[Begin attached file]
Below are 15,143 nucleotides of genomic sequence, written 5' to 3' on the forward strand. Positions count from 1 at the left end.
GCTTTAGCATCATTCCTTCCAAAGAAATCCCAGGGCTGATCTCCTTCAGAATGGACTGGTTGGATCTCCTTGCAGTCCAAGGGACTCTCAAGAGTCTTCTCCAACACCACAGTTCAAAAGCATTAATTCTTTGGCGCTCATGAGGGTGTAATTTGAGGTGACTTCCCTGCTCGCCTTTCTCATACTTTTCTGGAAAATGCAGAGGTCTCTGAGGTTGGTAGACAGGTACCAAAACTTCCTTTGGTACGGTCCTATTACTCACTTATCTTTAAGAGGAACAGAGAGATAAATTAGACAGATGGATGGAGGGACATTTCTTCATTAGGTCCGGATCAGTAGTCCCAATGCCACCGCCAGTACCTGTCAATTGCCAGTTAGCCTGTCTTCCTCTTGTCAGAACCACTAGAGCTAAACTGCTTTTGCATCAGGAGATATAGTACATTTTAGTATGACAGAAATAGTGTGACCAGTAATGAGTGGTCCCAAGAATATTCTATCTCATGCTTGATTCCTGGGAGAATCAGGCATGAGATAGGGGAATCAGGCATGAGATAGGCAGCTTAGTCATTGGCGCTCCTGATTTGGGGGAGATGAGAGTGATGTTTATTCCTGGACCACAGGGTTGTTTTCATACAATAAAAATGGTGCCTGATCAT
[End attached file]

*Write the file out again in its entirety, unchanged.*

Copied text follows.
Below are 15,143 nucleotides of genomic sequence, written 5' to 3' on the forward strand. Positions count from 1 at the left end.
GCTTTAGCATCATTCCTTCCAAAGAAATCCCAGGGCTGATCTCCTTCAGAATGGACTGGTTGGATCTCCTTGCAGTCCAAGGGACTCTCAAGAGTCTTCTCCAACACCACAGTTCAAAAGCATTAATTCTTTGGCGCTCATGAGGGTGTAATTTGAGGTGACTTCCCTGCTCGCCTTTCTCATACTTTTCTGGAAAATGCAGAGGTCTCTGAGGTTGGTAGACAGGTACCAAAACTTCCTTTGGTACGGTCCTATTACTCACTTATCTTTAAGAGGAACAGAGAGATAAATTAGACAGATGGATGGAGGGACATTTCTTCATTAGGTCCGGATCAGTAGTCCCAATGCCACCGCCAGTACCTGTCAATTGCCAGTTAGCCTGTCTTCCTCTTGTCAGAACCACTAGAGCTAAACTGCTTTTGCATCAGGAGATATAGTACATTTTAGTATGACAGAAATAGTGTGACCAGTAATGAGTGGTCCCAAGAATATTCTATCTCATGCTTGATTCCTGGGAGAATCAGGCATGAGATAGGGGAATCAGGCATGAGATAGGCAGCTTAGTCATTGGCGCTCCTGATTTGGGGGAGATGAGAGTGATGTTTATTCCTGGACCACAGGGTTGTTTTCATACAATAAAAATGGTGCCTGATCAT